I'm sitting in my father's chair at his desk in the den of our home in Beverly Hills. It's impossible to be here and not remember all the times we were together in this room, although the recollections are sometimes unwelcome intruders in view of the tragic conclusion of his life.
Dad was hardly ever alone in the den. He had "friends," friends who'd hang around with him whether he was at home, at the studio or anywhere else. They were inseparable.
Dad was a real Irishman. He could be the life of the party, roaring with laughter. He could turn on, as the expression goes, around a crowd of people, electrifying them with fascinating stories and funny jokes. But toward the end, a shell grew around him, and he retreated within it. After he and my mother, Shirley Jones, divorced, he was depressed much of the time, though he did his best to hide the lonliness that engulfed him. Yet I could tell; he might fool others, but not me.
My father, Jack Cassidy, was a respected entertainer. He sang and danced well and had a number of major acting parts to his credit. He was an incredible human being. He should have had 20 more years ahead of him -- he could have achieved so much more.
If only there had been more time, I could have helped him. We were close. But I was only nine years old when he died, too young to perceive much and not able to say or do what was necessary to make him as happy as he needed and deserved to be.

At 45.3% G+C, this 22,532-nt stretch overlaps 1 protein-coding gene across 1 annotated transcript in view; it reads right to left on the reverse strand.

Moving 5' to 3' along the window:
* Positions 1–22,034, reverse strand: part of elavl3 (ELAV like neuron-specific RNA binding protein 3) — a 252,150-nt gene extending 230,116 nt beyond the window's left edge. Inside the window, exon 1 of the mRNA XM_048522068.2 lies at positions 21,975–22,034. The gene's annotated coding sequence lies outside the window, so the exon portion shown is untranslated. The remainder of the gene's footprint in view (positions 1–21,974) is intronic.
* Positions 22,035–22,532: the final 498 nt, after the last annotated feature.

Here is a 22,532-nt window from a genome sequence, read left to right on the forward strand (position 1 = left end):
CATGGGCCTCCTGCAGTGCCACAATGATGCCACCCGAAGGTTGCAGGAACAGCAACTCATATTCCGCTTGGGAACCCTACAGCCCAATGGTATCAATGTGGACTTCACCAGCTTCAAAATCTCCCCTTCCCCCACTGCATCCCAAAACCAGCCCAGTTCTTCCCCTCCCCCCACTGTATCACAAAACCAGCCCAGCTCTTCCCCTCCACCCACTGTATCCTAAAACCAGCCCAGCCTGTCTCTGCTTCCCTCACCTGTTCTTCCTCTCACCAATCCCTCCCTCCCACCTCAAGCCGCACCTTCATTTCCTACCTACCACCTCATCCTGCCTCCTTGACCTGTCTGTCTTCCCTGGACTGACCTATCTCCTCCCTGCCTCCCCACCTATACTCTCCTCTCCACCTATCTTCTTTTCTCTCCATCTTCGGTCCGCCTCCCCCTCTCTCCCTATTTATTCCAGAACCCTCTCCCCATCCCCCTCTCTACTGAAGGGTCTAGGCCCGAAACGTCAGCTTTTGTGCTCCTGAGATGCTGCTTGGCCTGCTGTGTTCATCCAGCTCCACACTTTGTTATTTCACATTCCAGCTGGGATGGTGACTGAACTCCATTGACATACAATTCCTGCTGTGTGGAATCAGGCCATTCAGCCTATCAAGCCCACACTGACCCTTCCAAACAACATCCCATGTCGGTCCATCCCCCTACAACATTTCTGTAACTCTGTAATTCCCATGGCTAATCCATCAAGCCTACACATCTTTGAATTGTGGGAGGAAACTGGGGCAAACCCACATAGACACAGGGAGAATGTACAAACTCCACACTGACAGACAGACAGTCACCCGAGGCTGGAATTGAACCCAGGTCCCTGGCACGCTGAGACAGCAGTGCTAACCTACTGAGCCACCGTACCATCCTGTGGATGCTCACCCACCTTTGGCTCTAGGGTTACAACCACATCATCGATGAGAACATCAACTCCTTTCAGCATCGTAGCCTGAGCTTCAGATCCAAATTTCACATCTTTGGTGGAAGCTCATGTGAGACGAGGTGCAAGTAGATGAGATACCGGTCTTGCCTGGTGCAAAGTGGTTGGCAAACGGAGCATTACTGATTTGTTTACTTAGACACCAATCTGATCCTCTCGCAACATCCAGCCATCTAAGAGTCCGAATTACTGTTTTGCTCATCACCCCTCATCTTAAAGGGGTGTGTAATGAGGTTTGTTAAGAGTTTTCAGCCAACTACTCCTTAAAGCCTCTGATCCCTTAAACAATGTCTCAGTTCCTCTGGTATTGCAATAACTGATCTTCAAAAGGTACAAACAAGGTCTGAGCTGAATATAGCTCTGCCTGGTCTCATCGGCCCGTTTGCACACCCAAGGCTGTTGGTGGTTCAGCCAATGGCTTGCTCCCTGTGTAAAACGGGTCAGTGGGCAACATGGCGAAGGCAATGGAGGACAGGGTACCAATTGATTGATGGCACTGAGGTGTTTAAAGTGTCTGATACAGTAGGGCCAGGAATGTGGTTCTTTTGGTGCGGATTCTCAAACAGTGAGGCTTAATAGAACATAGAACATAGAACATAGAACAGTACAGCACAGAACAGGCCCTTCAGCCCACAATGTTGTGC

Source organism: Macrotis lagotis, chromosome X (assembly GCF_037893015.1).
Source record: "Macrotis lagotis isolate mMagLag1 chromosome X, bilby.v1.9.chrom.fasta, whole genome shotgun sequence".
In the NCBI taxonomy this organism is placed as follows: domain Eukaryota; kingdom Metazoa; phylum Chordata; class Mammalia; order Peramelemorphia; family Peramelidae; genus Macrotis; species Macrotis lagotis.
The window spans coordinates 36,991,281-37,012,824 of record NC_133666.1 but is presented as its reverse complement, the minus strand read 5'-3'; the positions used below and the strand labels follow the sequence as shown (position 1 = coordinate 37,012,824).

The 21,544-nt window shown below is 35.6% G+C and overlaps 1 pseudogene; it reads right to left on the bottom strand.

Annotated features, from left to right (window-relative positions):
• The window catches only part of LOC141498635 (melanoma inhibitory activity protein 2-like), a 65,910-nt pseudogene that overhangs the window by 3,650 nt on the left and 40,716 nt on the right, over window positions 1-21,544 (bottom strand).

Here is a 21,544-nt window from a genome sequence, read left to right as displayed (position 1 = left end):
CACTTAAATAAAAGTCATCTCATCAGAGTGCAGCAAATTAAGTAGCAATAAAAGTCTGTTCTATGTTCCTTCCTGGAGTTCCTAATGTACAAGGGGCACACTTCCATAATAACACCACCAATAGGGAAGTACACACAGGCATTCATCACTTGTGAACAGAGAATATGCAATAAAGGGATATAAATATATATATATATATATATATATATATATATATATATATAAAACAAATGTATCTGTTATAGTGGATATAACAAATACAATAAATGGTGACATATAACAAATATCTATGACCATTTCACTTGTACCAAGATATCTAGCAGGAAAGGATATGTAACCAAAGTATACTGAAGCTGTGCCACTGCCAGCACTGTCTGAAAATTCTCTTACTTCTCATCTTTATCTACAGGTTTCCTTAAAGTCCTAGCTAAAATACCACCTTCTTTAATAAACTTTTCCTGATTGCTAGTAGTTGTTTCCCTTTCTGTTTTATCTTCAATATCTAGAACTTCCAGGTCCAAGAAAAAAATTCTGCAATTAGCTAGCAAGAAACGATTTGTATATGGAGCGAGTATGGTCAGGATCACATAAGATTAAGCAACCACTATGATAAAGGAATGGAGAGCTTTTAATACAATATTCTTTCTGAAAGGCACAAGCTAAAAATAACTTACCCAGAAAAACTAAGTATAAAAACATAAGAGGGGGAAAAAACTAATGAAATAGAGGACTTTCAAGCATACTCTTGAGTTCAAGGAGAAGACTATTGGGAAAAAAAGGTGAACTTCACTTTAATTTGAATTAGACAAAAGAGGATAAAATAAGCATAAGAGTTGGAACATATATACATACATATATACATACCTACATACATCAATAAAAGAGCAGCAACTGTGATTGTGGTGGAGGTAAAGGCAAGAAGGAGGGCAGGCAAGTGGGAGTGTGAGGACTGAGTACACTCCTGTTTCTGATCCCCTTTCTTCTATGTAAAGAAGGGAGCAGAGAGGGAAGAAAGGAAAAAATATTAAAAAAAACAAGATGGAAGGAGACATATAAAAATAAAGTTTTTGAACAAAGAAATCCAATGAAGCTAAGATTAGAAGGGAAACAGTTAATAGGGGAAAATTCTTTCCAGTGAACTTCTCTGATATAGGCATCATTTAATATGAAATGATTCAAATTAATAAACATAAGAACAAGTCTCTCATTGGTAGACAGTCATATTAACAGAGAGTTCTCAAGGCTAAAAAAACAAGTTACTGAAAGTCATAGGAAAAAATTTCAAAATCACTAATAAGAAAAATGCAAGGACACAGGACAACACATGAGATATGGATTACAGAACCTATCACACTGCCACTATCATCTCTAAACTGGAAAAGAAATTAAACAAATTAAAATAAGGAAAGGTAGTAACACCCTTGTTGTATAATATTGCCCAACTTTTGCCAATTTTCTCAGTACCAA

His memory is partially why I'm considering a career you don't hear much about from teenagers such as myself -- law enforcement.
Some young people despise the police because they see in them a reflection of twisted authority at times exercised by their own fathers. My father, however, was the best possible authority figure -- reprimanding my brothers and me when we needed it, his Irish temper exploding like a volcano. But we all knew that behind this outburst was a desire to see us mature and find happiness, peace and meaning in our lives.
So when I see a policeman, I don't automatically fume and fuss and all that; in fact, I happen to be involved in a citizen ride-along program that in one form or another is in effect all over the country. I have my own uniform and go with officers in a radio car from time-to-time. Right now I look at this as a kind of hobby, but with the idea that it could by preliminary training for a career in a few years.
"Oh, Dad," I say to myself as I look about the den, my gaze resting on a picture one place, another elsewhere. "If only you could be here now and see what I do."
We did so much together. We'd drive out in the country and fish or play ball or just talk, but then we were tuned into each other so that sometimes we'd end up saying nothing, just enjoying one another's company.
But I always had to share my father with those friends of his. They seemed to hang around all the time. I tried to tell Dad that they were doing him no good, that they were a rotten influence.
He would laugh at me and say, "You're like your mother. You worry too much. I'll outlive you both."
But he didn't. My father died in flames. His apartment ignited, and after the fire nothing was left but black, charred ruin.
At first Mom, David, Shaun, Patrick, my stepfather Marty Ingels and I thought the report of his death must be a mistake. The last we knew he was off in Palm Springs and not actually in his Hollywood apartment when the fire broke out.
All of us gathered to the house, waiting. Those were the longest three hours we'd ever known.